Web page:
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Exploring the Reggio Approach as a new context for teaching practice

The title of this post is also the title of an incredible professional learning opportunity for educators to be hosted by Sabot at Stony Point, a PK-8 independent school in Richmond, VA.

The title is actually a little misleading, as the Reggio Approach is not “new.” A recent piece in The Atlantic does a pretty good job of describing the history of this progressive approach to education.

Born out of a desire to provide children with an enriching environment, the Reggio schools came to emphasize art and the beauty of the classroom. Children were encouraged to pursue their own projects and to use materials from nature in their work… More than anything, the schools were designed to bring color and activity into the lives of children of war. Teachers who came to the schools after their founding often brought university educations and a theoretical approach to teaching with them, but when applying their training they became eclectic, drawing on a number of thinkers (Dewey, Vygotsky) and testing their ideas to find a combination that seemed to work for students.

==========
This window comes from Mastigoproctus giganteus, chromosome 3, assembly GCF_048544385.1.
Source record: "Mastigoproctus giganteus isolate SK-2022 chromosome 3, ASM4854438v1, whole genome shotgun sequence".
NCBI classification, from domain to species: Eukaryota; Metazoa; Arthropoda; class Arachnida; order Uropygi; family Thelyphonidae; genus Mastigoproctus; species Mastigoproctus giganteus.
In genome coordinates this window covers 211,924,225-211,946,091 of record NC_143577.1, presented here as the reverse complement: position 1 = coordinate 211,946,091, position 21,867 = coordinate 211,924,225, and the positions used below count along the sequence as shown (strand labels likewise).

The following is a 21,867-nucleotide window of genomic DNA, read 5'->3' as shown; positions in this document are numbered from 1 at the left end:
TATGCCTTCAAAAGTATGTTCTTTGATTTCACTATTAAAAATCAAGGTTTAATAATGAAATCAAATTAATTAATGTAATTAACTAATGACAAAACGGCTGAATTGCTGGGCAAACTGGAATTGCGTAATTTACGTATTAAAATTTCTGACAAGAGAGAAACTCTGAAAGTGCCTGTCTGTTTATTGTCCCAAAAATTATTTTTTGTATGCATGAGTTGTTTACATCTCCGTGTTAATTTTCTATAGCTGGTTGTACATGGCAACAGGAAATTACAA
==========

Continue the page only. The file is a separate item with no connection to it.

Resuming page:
Of particular note and interest to me is the involvement of Dr. Lella Gandini, the United States liaison for the dissemination of  the Reggio Emilia approach. Dr. Gandini has written extensively about the Reggio Emilia approach, especially for early childhood education. While the Reggio Approach is typically considered an orientation for early childhood education, the principles of progressive education embodied by the approach are widely applicable to education and learning at all levels. Sabot at Stony Point, the school hosting the event, lives the Reggio Approach from PK-8.

Please consider attending the event described below. It should be a wonderful opportunity to explore a context for teaching practice that may not be new per se, but that may be new to you and others in your community.


[FULL DISCLOSURE: my son attends Sabot at Stony Point. The school stands to generate revenue from this event. But, please know I wouldn’t send my child to the school if I didn’t strongly believe in the Reggio Approach. Therefore, I would promote this event whether my son’s school stood to benefit or not.]

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